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  3. WOW this is so so awesome! thanks for sharing this! reading this really put a smile on my face!

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  4. Anybody else read this and suddenly feel like they need to get their life together?

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    1. Mine is coming together, but I definitely need to speed things up a lot more.

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    2. I did feel like I need to work harder as I've missed opportunities and felt lost at some point.

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  5. First of all,let me compliment Sheena's natural hair. I just love it.

    Secondly, I love reading motivational stories like hers. I am always reminded about those Black women who are not given credit for being pillars of their communities. Anyways, Sheena is a success because her parents instilled success in her and now it's paying off. What you put in is what you get out. If you put good words to your kids , chances are they will be fine.

    After Obama became president, people said that there is was not excuse for Black people not to be successful. I say yes and no. Yes, when it comes to wanting the best, nothing should stop is from getting it however, there were Black people..in spite of the tremendous obstacles that they faced during slavery, during Jim Crow...some of them did defy those odds way before Obama came into the picture.

    People have it a a little easier these days, then they did and our "right" to read and write is being snatched again. People need to get what they can while it's out there. It may not have been an abundance of Black people that did it during those trying times,but those who was able to acquire their education did. If they could do it, so can today's young Black people.

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    1. I love her hair too :)
      Currently, for 1 Obama you have hundreds of rappers and basketball players as role models for the youth...prejudiced people should keep this in mind. And yes, I agree that resilience and success did happen way before Obama so he's not THE one proof of AA's success. Well said M.

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    2. @Myra- you have hundreds of rappers and basketball players as role models for the youth...I really wish that black scientists were highlighted more. I understand that its not a "cool" thing, but it would allow COC (children of color) especially black youth to see that we ARE scientists, engineers, technologist and mathematicians. I cringe whenever I see mag covers talking about the highest paid ballplayers because I feel it distracts us from other paths. Don't get me wrong I am all for people living active healthy lifestyles. But when we show our children that only playing ball is the only thing we can do; it hurts us. I can count on one hand the number of times I have seen black scientists (or any blacks in STEM careers) covered in black magazines or websites. WE have to do it because no one else will.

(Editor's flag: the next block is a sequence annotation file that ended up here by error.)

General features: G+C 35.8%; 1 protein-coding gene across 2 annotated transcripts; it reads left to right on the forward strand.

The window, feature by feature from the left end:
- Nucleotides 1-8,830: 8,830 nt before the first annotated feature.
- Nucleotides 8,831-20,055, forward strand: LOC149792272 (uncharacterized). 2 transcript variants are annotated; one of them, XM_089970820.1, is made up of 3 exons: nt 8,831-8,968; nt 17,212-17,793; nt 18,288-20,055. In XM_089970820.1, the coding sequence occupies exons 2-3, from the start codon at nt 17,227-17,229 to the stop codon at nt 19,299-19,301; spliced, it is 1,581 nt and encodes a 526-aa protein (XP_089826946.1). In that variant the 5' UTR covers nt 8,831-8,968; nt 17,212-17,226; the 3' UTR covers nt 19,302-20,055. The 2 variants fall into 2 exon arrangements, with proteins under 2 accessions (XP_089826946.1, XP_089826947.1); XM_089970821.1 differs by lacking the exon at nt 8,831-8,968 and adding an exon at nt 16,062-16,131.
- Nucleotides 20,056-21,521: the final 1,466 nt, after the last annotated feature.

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    3. @Lor, I completely agree. Being a total nerd, I grew up thinking that science and math was cool but unfortunately, that's not the case for enough children of color. The upside is that efforts are being made to change that. For example the recent welcome back by local business leaders and professionals at a predominately black elementary school.
      http://www.theroot.com/articles/news/2015/09/_100_black_men_usher_kids_into_conn_school_to_with_cheers_and_applause.html

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  6. Love it! Ms. (Mrs.?) Gibson is a huge inspiration. Determined, strong foundation, open minded, optimistic and another great role model to add to the list of people finding their own path and making a difference. IP is so complicated (read about is briefly while pursuing computer science degree). I think she can really do some amazing things being a IP lawyer, as society moves into a more digital path.

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    1. Mrs. She is in Japan with her husband who is stationed there.

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    2. Thanks Deedee. Yes IP law can be very complex but that's the fun part ;) Also you're correct, it's Ms.(not Mrs) because I never took my husband's surname; my name is my brand and I invested a lot in establishing my name before I got married so it would have been counterproductive to change it.

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  7. I just want to say Thank You to Nicolette for her interest in my experience and for writing this bio. Also many thanks for the kind words from everyone in the comments section.
    Best,
    Claire
    www.clairegibsonlaw.com